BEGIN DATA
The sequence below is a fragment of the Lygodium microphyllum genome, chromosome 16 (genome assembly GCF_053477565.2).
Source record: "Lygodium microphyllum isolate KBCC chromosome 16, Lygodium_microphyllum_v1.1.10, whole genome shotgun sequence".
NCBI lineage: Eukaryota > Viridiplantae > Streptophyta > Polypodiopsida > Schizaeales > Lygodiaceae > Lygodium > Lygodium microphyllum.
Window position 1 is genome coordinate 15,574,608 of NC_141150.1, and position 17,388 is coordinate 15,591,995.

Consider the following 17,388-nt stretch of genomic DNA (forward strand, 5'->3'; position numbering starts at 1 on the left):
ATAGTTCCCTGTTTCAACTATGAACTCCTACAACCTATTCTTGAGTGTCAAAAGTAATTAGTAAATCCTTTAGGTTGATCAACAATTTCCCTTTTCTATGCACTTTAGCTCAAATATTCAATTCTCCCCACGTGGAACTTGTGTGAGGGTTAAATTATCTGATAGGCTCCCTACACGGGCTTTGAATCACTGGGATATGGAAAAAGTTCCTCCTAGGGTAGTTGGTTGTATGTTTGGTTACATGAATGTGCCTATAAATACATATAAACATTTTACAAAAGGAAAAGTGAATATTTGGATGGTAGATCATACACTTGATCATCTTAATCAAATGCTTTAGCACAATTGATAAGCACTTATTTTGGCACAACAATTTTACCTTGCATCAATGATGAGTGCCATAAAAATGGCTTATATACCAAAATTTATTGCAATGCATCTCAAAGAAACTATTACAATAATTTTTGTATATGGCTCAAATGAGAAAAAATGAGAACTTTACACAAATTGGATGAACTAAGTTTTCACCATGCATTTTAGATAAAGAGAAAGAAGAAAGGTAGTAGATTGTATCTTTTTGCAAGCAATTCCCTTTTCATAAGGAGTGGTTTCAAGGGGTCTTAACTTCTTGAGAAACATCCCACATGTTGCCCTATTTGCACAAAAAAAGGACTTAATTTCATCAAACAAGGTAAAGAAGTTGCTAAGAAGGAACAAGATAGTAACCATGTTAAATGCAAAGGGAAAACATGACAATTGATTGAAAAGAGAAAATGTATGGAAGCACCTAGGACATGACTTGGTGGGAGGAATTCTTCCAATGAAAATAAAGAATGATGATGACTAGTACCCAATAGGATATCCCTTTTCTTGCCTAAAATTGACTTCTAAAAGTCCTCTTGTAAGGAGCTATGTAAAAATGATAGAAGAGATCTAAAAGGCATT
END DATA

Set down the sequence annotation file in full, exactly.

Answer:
The sequence below is a fragment of the Lygodium microphyllum genome, chromosome 16 (genome assembly GCF_053477565.2).
Source record: "Lygodium microphyllum isolate KBCC chromosome 16, Lygodium_microphyllum_v1.1.10, whole genome shotgun sequence".
NCBI lineage: Eukaryota > Viridiplantae > Streptophyta > Polypodiopsida > Schizaeales > Lygodiaceae > Lygodium > Lygodium microphyllum.
Window position 1 is genome coordinate 15,574,608 of NC_141150.1, and position 17,388 is coordinate 15,591,995.

Consider the following 17,388-nt stretch of genomic DNA (forward strand, 5'->3'; position numbering starts at 1 on the left):
ATAGTTCCCTGTTTCAACTATGAACTCCTACAACCTATTCTTGAGTGTCAAAAGTAATTAGTAAATCCTTTAGGTTGATCAACAATTTCCCTTTTCTATGCACTTTAGCTCAAATATTCAATTCTCCCCACGTGGAACTTGTGTGAGGGTTAAATTATCTGATAGGCTCCCTACACGGGCTTTGAATCACTGGGATATGGAAAAAGTTCCTCCTAGGGTAGTTGGTTGTATGTTTGGTTACATGAATGTGCCTATAAATACATATAAACATTTTACAAAAGGAAAAGTGAATATTTGGATGGTAGATCATACACTTGATCATCTTAATCAAATGCTTTAGCACAATTGATAAGCACTTATTTTGGCACAACAATTTTACCTTGCATCAATGATGAGTGCCATAAAAATGGCTTATATACCAAAATTTATTGCAATGCATCTCAAAGAAACTATTACAATAATTTTTGTATATGGCTCAAATGAGAAAAAATGAGAACTTTACACAAATTGGATGAACTAAGTTTTCACCATGCATTTTAGATAAAGAGAAAGAAGAAAGGTAGTAGATTGTATCTTTTTGCAAGCAATTCCCTTTTCATAAGGAGTGGTTTCAAGGGGTCTTAACTTCTTGAGAAACATCCCACATGTTGCCCTATTTGCACAAAAAAAGGACTTAATTTCATCAAACAAGGTAAAGAAGTTGCTAAGAAGGAACAAGATAGTAACCATGTTAAATGCAAAGGGAAAACATGACAATTGATTGAAAAGAGAAAATGTATGGAAGCACCTAGGACATGACTTGGTGGGAGGAATTCTTCCAATGAAAATAAAGAATGATGATGACTAGTACCCAATAGGATATCCCTTTTCTTGCCTAAAATTGACTTCTAAAAGTCCTCTTGTAAGGAGCTATGTAAAAATGATAGAAGAGATCTAAAAGGCATT